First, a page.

NYT suggests this deficit spending.
Veterans today have only the Montgomery G.I. Bill, which requires a service member to pay $100 a month for the first year of his or her enlistment in order to receive a flat payment for college that averages $800 a month. This was a reasonable enlistment incentive for peacetime service, but it is an insufficient reward for wartime service today. It is hardly enough to allow a veteran to attend many community colleges.
It would cover only about 13 percent of the cost of attending Columbia, 42 percent at the University of Hawaii, 14 percent at Washington and Lee, 26 percent at U.C.L.A. and 11 percent at Harvard Law School.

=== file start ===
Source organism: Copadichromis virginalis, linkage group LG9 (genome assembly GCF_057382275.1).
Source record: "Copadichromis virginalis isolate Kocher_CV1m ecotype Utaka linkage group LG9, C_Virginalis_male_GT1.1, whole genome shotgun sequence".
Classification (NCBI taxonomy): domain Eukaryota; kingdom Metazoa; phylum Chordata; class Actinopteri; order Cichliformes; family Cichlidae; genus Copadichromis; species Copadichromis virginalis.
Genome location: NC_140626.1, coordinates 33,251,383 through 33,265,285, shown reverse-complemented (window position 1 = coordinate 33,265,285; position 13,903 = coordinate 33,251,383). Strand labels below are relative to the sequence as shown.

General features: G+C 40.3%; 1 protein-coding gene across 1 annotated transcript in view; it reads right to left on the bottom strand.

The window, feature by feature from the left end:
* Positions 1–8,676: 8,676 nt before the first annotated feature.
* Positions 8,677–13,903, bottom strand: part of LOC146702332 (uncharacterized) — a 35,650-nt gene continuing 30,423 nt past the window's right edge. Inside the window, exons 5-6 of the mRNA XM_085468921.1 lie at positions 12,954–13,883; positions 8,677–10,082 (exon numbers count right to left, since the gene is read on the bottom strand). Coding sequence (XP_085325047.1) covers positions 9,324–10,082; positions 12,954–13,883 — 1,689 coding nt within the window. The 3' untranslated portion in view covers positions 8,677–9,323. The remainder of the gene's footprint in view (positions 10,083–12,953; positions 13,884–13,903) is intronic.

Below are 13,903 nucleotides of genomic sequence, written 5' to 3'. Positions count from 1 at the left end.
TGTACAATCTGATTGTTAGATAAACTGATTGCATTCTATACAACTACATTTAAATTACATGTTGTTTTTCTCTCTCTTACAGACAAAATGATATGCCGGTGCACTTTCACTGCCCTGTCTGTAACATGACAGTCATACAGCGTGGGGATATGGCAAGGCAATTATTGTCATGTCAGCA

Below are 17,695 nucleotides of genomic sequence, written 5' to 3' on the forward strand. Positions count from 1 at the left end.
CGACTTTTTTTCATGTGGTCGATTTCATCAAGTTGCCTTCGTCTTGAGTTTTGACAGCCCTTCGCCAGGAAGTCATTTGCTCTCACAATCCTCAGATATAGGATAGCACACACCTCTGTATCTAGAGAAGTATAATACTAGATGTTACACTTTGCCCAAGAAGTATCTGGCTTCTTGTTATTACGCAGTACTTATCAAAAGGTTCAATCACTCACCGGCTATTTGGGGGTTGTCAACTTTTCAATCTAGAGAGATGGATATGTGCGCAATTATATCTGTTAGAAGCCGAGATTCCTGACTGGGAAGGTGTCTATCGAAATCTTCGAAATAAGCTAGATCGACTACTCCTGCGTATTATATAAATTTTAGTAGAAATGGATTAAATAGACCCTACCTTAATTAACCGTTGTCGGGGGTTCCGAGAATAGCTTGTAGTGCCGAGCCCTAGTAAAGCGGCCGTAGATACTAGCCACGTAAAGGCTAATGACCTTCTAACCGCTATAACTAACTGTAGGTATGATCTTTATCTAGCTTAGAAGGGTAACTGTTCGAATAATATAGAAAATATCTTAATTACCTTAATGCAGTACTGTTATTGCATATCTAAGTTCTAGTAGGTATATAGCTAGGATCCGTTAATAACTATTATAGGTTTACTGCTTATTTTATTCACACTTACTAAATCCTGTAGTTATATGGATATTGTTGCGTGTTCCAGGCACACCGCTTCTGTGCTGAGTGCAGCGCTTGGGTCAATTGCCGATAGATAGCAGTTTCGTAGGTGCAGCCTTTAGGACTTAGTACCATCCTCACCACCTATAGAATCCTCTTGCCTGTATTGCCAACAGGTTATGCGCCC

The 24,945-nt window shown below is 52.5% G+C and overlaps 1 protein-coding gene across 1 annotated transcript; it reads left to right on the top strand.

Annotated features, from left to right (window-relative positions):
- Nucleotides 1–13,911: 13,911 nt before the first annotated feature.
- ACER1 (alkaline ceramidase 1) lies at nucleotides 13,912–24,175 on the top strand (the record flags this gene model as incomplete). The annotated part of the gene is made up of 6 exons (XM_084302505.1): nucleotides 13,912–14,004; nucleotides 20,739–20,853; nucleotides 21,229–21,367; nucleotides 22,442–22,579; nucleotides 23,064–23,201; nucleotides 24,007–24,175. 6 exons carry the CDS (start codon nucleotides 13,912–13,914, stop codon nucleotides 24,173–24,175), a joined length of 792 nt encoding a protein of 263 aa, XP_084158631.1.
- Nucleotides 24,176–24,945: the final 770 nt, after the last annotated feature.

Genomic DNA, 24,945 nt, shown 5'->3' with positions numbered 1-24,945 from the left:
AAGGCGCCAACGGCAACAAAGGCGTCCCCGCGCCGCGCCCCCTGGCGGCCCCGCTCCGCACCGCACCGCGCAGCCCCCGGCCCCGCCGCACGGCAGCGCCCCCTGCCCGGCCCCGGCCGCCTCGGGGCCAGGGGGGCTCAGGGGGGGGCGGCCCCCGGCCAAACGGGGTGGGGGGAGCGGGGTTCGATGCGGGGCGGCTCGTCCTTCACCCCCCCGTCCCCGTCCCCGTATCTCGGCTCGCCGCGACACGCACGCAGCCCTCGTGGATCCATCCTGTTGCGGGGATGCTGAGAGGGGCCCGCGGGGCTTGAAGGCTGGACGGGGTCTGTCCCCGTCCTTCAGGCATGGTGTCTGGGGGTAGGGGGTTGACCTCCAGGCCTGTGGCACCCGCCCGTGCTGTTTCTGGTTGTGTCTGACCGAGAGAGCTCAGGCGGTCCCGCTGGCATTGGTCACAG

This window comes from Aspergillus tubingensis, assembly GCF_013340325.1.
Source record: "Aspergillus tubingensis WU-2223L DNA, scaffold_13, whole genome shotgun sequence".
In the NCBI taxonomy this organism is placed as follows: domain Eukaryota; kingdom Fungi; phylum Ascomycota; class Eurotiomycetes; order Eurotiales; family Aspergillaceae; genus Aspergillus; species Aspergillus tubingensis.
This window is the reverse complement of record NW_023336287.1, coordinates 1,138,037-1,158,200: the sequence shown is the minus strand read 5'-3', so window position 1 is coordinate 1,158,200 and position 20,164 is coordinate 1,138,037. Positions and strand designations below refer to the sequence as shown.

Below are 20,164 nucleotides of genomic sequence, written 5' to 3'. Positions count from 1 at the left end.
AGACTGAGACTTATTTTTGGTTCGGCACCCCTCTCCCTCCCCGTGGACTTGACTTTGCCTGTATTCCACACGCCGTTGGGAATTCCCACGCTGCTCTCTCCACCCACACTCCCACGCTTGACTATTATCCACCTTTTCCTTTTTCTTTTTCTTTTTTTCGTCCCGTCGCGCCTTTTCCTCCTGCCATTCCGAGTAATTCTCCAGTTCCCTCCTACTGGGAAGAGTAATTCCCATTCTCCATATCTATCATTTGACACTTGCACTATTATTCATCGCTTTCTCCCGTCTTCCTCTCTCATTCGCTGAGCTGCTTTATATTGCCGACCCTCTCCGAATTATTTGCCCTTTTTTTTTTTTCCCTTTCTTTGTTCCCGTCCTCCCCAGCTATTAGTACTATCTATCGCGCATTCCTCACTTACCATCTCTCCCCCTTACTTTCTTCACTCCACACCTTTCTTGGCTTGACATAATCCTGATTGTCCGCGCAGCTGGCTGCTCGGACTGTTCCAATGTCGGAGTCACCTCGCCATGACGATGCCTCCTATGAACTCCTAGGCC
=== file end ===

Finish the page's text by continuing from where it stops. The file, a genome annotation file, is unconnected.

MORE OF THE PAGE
MEMBERS of Congress and other political leaders often say that the men and women who have served in our military since 9/11 are the “new greatest generation.” Well, here’s a thought from two infantry combat veterans of the Vietnam era’s “wounded generation”: if you truly believe that our Iraq and Afghanistan veterans are like those who fought in World War II, let us provide them with the same G.I. Bill that was given to the veterans of that war.
Are we funding private contractors to provide increased income for soldiers? How many of the soldiers are US citizens? Blackwater raided the Chilean army for several hundreds of soldiers…do we have figures? Is there any connection?
Is an education bill a more productive use of funds for us, leaving aside immediate concerns for a second?